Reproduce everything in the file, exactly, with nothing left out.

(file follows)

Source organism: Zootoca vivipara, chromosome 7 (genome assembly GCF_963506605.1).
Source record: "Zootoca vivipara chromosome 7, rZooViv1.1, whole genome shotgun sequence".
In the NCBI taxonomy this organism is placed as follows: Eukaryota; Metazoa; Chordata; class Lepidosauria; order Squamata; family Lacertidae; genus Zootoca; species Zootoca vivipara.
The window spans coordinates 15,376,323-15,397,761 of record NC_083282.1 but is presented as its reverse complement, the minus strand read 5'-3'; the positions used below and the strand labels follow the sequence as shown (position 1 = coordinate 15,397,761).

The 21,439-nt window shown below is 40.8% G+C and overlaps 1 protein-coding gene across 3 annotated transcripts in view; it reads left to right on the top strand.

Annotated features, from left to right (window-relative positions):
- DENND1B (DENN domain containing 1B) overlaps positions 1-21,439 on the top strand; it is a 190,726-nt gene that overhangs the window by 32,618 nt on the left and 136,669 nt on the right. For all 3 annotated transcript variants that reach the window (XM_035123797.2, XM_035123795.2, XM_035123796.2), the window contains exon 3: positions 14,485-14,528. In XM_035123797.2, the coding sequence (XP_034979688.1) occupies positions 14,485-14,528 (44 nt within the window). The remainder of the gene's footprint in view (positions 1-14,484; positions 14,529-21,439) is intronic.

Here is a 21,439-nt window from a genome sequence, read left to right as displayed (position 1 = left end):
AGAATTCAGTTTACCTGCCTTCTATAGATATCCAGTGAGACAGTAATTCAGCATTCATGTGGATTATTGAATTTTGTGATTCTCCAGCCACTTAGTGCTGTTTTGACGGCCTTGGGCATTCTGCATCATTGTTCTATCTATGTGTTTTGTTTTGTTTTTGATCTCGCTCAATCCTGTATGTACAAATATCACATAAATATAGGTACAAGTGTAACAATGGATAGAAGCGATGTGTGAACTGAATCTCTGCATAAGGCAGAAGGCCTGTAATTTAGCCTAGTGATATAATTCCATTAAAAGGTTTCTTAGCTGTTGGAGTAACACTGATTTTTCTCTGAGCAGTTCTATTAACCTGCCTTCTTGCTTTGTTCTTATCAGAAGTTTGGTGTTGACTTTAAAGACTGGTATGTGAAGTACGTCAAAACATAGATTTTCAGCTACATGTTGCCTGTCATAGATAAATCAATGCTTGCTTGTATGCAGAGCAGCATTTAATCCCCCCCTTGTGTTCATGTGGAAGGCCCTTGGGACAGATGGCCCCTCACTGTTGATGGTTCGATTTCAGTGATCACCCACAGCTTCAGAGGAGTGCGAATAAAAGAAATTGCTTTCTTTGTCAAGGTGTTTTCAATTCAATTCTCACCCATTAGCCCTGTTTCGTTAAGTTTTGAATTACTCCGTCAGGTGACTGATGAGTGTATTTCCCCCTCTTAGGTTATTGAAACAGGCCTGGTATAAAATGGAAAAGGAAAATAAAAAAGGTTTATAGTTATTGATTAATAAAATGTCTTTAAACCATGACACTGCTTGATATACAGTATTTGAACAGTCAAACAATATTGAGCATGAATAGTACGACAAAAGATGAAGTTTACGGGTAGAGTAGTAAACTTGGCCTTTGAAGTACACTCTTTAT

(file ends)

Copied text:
Source organism: Zootoca vivipara, chromosome 7 (genome assembly GCF_963506605.1).
Source record: "Zootoca vivipara chromosome 7, rZooViv1.1, whole genome shotgun sequence".
In the NCBI taxonomy this organism is placed as follows: Eukaryota; Metazoa; Chordata; class Lepidosauria; order Squamata; family Lacertidae; genus Zootoca; species Zootoca vivipara.
The window spans coordinates 15,376,323-15,397,761 of record NC_083282.1 but is presented as its reverse complement, the minus strand read 5'-3'; the positions used below and the strand labels follow the sequence as shown (position 1 = coordinate 15,397,761).

The 21,439-nt window shown below is 40.8% G+C and overlaps 1 protein-coding gene across 3 annotated transcripts in view; it reads left to right on the top strand.

Annotated features, from left to right (window-relative positions):
- DENND1B (DENN domain containing 1B) overlaps positions 1-21,439 on the top strand; it is a 190,726-nt gene that overhangs the window by 32,618 nt on the left and 136,669 nt on the right. For all 3 annotated transcript variants that reach the window (XM_035123797.2, XM_035123795.2, XM_035123796.2), the window contains exon 3: positions 14,485-14,528. In XM_035123797.2, the coding sequence (XP_034979688.1) occupies positions 14,485-14,528 (44 nt within the window). The remainder of the gene's footprint in view (positions 1-14,484; positions 14,529-21,439) is intronic.

Here is a 21,439-nt window from a genome sequence, read left to right as displayed (position 1 = left end):
AGAATTCAGTTTACCTGCCTTCTATAGATATCCAGTGAGACAGTAATTCAGCATTCATGTGGATTATTGAATTTTGTGATTCTCCAGCCACTTAGTGCTGTTTTGACGGCCTTGGGCATTCTGCATCATTGTTCTATCTATGTGTTTTGTTTTGTTTTTGATCTCGCTCAATCCTGTATGTACAAATATCACATAAATATAGGTACAAGTGTAACAATGGATAGAAGCGATGTGTGAACTGAATCTCTGCATAAGGCAGAAGGCCTGTAATTTAGCCTAGTGATATAATTCCATTAAAAGGTTTCTTAGCTGTTGGAGTAACACTGATTTTTCTCTGAGCAGTTCTATTAACCTGCCTTCTTGCTTTGTTCTTATCAGAAGTTTGGTGTTGACTTTAAAGACTGGTATGTGAAGTACGTCAAAACATAGATTTTCAGCTACATGTTGCCTGTCATAGATAAATCAATGCTTGCTTGTATGCAGAGCAGCATTTAATCCCCCCCTTGTGTTCATGTGGAAGGCCCTTGGGACAGATGGCCCCTCACTGTTGATGGTTCGATTTCAGTGATCACCCACAGCTTCAGAGGAGTGCGAATAAAAGAAATTGCTTTCTTTGTCAAGGTGTTTTCAATTCAATTCTCACCCATTAGCCCTGTTTCGTTAAGTTTTGAATTACTCCGTCAGGTGACTGATGAGTGTATTTCCCCCTCTTAGGTTATTGAAACAGGCCTGGTATAAAATGGAAAAGGAAAATAAAAAAGGTTTATAGTTATTGATTAATAAAATGTCTTTAAACCATGACACTGCTTGATATACAGTATTTGAACAGTCAAACAATATTGAGCATGAATAGTACGACAAAAGATGAAGTTTACGGGTAGAGTAGTAAACTTGGCCTTTGAAGTACACTCTTTAT